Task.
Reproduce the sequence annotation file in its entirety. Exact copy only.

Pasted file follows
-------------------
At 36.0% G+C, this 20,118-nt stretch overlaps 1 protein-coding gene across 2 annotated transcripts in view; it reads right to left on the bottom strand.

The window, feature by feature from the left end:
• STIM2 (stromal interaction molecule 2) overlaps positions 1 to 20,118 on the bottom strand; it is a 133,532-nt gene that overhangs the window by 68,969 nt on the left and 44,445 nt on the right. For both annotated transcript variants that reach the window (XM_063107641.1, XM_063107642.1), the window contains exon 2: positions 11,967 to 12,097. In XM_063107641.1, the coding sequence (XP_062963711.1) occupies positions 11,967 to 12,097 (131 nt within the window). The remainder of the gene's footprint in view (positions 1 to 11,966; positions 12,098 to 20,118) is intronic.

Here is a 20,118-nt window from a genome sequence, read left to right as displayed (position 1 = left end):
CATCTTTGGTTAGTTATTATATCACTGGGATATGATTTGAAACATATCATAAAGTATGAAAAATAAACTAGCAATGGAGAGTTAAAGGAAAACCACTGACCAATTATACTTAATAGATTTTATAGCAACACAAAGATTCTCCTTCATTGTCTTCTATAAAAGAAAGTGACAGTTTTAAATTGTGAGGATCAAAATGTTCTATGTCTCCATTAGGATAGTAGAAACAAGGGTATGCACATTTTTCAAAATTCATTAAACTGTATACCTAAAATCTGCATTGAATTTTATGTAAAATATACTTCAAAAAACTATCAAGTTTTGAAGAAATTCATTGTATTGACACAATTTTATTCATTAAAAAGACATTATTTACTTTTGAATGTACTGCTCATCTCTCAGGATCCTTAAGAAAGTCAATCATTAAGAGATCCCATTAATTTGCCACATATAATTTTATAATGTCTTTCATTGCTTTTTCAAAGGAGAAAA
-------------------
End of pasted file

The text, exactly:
At 36.0% G+C, this 20,118-nt stretch overlaps 1 protein-coding gene across 2 annotated transcripts in view; it reads right to left on the bottom strand.

The window, feature by feature from the left end:
• STIM2 (stromal interaction molecule 2) overlaps positions 1 to 20,118 on the bottom strand; it is a 133,532-nt gene that overhangs the window by 68,969 nt on the left and 44,445 nt on the right. For both annotated transcript variants that reach the window (XM_063107641.1, XM_063107642.1), the window contains exon 2: positions 11,967 to 12,097. In XM_063107641.1, the coding sequence (XP_062963711.1) occupies positions 11,967 to 12,097 (131 nt within the window). The remainder of the gene's footprint in view (positions 1 to 11,966; positions 12,098 to 20,118) is intronic.

Here is a 20,118-nt window from a genome sequence, read left to right as displayed (position 1 = left end):
CATCTTTGGTTAGTTATTATATCACTGGGATATGATTTGAAACATATCATAAAGTATGAAAAATAAACTAGCAATGGAGAGTTAAAGGAAAACCACTGACCAATTATACTTAATAGATTTTATAGCAACACAAAGATTCTCCTTCATTGTCTTCTATAAAAGAAAGTGACAGTTTTAAATTGTGAGGATCAAAATGTTCTATGTCTCCATTAGGATAGTAGAAACAAGGGTATGCACATTTTTCAAAATTCATTAAACTGTATACCTAAAATCTGCATTGAATTTTATGTAAAATATACTTCAAAAAACTATCAAGTTTTGAAGAAATTCATTGTATTGACACAATTTTATTCATTAAAAAGACATTATTTACTTTTGAATGTACTGCTCATCTCTCAGGATCCTTAAGAAAGTCAATCATTAAGAGATCCCATTAATTTGCCACATATAATTTTATAATGTCTTTCATTGCTTTTTCAAAGGAGAAAA